Pros: *Arbus is far more relevant to the contemporary state of photography than, say, Edward Weston, whom the museum recently showed. Photographers who are drawn to the grotesque and offbeat, such as Roger Ballen, Nan Goldin, and Rineke Dijkstra, all owe debts to Arbus' portraits of the 1960s and early '70s.
*Family Albums contains many terrific photographs by this artist, whose estate closely guards the visibility of her work. Several classic Arbus shots are included, such as Child With Toy Grenade in Central Park and The King and Queen of a Senior Citizen's Dance, as well as some sharp lesser known work from her series of a camp for overweight girls and a portrait of Lee Harvey Oswald's mother.
*In addition to the finished prints, the exhibition also includes the magazines from which the photographs were originally run, contact sheets that reveal Arbus' shooting process, and machine prints that the artist used to proof her work. This ephemera underscores the fact that Arbus was not a very good photographer from any technical standpoint, and that whoever printed her work ought to have won the "Pulling-Something-From-Nothing" award, as her contact sheets reveal incredibly poorly-exposed negatives.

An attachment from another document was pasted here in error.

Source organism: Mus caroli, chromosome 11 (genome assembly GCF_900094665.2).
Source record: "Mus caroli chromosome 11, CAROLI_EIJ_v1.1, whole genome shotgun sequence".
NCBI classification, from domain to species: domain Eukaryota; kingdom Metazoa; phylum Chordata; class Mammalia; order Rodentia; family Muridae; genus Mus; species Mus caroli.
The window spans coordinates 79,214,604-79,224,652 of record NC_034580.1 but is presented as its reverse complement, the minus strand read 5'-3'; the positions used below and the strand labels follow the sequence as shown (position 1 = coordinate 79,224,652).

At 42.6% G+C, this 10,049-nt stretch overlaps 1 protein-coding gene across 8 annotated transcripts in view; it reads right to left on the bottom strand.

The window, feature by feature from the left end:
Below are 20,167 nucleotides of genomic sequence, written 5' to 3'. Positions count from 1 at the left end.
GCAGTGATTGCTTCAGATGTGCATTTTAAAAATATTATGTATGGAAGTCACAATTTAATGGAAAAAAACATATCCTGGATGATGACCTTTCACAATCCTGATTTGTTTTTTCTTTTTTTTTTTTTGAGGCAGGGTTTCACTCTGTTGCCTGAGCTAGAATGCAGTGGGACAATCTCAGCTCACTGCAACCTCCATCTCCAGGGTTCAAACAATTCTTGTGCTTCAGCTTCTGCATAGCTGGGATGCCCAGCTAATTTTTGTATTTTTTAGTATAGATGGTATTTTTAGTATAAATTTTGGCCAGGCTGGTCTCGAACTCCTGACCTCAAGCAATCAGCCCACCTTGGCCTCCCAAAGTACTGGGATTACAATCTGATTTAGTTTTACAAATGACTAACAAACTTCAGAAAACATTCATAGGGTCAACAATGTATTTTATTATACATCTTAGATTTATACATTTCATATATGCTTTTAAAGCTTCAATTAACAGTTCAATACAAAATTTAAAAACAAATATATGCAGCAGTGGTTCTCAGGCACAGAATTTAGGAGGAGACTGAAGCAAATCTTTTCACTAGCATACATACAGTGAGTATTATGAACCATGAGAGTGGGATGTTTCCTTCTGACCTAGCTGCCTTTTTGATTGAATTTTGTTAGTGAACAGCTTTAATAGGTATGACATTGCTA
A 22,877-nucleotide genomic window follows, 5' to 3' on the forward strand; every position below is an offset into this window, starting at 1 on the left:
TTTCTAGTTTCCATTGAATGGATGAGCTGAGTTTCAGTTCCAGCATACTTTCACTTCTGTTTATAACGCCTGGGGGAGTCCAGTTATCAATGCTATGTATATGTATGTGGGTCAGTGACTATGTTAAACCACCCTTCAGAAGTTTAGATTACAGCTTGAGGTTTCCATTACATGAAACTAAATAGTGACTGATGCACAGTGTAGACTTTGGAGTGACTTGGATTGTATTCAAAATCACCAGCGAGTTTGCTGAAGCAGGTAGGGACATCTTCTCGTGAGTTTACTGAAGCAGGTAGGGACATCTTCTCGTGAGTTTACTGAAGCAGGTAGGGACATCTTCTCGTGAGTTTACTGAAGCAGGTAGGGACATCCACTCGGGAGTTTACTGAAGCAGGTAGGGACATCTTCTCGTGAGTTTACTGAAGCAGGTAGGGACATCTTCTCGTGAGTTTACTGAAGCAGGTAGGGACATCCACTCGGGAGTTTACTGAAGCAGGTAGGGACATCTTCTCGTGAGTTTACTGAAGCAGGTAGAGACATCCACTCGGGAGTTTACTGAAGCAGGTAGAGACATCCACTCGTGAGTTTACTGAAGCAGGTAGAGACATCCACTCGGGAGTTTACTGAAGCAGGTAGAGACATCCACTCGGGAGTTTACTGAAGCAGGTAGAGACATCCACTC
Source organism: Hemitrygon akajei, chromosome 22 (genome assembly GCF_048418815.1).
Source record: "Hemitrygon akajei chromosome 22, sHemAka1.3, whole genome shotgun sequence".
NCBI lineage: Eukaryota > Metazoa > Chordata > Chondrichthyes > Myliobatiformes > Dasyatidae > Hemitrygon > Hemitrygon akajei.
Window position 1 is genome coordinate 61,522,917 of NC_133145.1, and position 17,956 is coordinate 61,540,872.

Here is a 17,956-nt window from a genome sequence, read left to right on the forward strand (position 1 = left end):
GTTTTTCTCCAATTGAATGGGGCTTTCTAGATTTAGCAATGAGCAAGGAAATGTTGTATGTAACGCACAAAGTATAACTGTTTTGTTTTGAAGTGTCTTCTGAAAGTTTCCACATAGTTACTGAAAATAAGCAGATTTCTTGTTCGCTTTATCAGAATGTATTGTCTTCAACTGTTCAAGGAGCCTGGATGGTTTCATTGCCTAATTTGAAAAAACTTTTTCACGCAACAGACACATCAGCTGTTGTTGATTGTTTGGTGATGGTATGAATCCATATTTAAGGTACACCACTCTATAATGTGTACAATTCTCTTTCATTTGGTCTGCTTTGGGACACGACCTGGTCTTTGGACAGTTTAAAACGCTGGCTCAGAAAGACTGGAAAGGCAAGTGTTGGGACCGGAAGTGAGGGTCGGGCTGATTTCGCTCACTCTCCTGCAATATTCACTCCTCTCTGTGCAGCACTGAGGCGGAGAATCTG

Cons: *Family Albums is grouped into unhelpful, family-themed categories, such as "Couples" and "Babies." This occasionally works and casts Arbus' work in a fresh light, but to include a portrait of Norman Mailer under the "Fathers" heading is to miss the point entirely.
*In an attempt to expand Arbus' notoriously small body of work that she left behind before her 1971 suicide, the exhibition organizers have included several commissions that have rarely been seen before. These are of families who paid Arbus to come into their homes and shoot them in action, and the results are largely dreadful, with only a few exceptions.
Verdict: B An interesting but flawed look at a fairly relevant, dead photographer is more than we've come to expect from our local art museum.